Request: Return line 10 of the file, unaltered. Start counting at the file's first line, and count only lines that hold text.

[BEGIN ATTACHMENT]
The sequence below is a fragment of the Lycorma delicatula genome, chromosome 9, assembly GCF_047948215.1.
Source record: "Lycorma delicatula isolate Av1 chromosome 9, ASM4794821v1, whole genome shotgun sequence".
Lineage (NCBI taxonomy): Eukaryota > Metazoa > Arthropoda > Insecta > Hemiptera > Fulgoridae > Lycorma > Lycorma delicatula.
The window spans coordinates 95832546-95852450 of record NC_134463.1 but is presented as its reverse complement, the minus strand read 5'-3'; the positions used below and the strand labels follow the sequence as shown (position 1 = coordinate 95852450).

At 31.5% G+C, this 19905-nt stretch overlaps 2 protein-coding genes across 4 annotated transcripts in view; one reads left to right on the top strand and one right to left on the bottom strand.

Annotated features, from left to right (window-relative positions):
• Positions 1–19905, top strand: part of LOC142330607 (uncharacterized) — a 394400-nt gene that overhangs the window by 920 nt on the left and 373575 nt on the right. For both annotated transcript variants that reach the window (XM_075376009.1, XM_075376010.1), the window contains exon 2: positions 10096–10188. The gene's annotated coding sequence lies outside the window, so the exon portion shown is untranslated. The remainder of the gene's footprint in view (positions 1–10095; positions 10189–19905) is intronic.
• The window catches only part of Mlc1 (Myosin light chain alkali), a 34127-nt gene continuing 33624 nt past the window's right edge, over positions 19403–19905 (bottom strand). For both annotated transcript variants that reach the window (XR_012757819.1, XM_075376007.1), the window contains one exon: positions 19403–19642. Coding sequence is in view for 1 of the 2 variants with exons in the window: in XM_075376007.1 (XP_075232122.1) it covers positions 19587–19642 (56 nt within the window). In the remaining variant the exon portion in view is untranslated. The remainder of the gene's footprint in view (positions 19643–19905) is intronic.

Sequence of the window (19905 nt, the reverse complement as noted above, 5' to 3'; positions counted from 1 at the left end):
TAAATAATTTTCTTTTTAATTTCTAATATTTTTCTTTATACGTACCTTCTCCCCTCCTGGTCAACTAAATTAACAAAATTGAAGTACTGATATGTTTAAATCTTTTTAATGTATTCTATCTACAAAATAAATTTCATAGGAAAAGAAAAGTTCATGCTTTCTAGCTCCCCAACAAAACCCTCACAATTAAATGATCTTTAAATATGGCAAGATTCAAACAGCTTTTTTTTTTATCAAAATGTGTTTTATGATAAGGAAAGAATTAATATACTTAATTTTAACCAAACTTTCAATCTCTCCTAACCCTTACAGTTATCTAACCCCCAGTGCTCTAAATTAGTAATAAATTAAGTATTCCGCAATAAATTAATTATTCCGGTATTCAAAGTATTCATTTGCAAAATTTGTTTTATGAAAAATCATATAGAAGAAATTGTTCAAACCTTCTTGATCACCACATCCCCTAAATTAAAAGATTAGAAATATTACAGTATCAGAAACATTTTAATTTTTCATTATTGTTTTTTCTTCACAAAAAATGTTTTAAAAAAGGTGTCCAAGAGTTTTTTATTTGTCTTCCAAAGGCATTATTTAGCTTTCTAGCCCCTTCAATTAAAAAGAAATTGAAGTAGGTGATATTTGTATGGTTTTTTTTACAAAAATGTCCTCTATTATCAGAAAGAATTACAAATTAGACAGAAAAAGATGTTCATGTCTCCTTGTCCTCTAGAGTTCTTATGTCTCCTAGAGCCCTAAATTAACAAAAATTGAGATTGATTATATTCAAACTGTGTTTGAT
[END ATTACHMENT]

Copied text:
TAAATAATTTTCTTTTTAATTTCTAATATTTTTCTTTATACGTACCTTCTCCCCTCCTGGTCAACTAAATTAACAAAATTGAAGTACTGATATGTTTAAATCTTTTTAATGTATTCTATCTACAAAATAAATTTCATAGGAAAAGAAAAGTTCATGCTTTCTAGCTCCCCAACAAAACCCTCACAATTAAATGATCTTTAAATATGGCAAGATTCAAACAGCTTTTTTTTTTATCAAAATGTGTTTTATGATAAGGAAAGAATTAATATACTTAATTTTAACCAAACTTTCAATCTCTCCTAACCCTTACAGTTATCTAACCCCCAGTGCTCTAAATTAGTAATAAATTAAGTATTCCGCAATAAATTAATTATTCCGGTATTCAAAGTATTCATTTGCAAAATTTGTTTTATGAAAAATCATATAGAAGAAATTGTTCAAACCTTCTTGATCACCACATCCCCTAAATTAAAAGATTAGAAATATTACAGTATCAGAAACATTTTAATTTTTCATTATTGTTTTTTCTTCACAAAAAATGTTTTAAAAAAGGTGTCCAAGAGTTTTTTATTTGTCTTCCAAAGGCATTATTTAGCTTTCTAGCCCCTTCAATTAAAAAGAAATTGAAGTAGGTGATATTTGTATGGTTTTTTTTACAAAAATGTCCTCTATTATCAGAAAGAATTACAAATTAGACAGAAAAAGATGTTCATGTCTCCTTGTCCTCTAGAGTTCTTATGTCTCCTAGAGCCCTAAATTAACAAAAATTGAGATTGATTATATTCAAACTGTGTTTGAT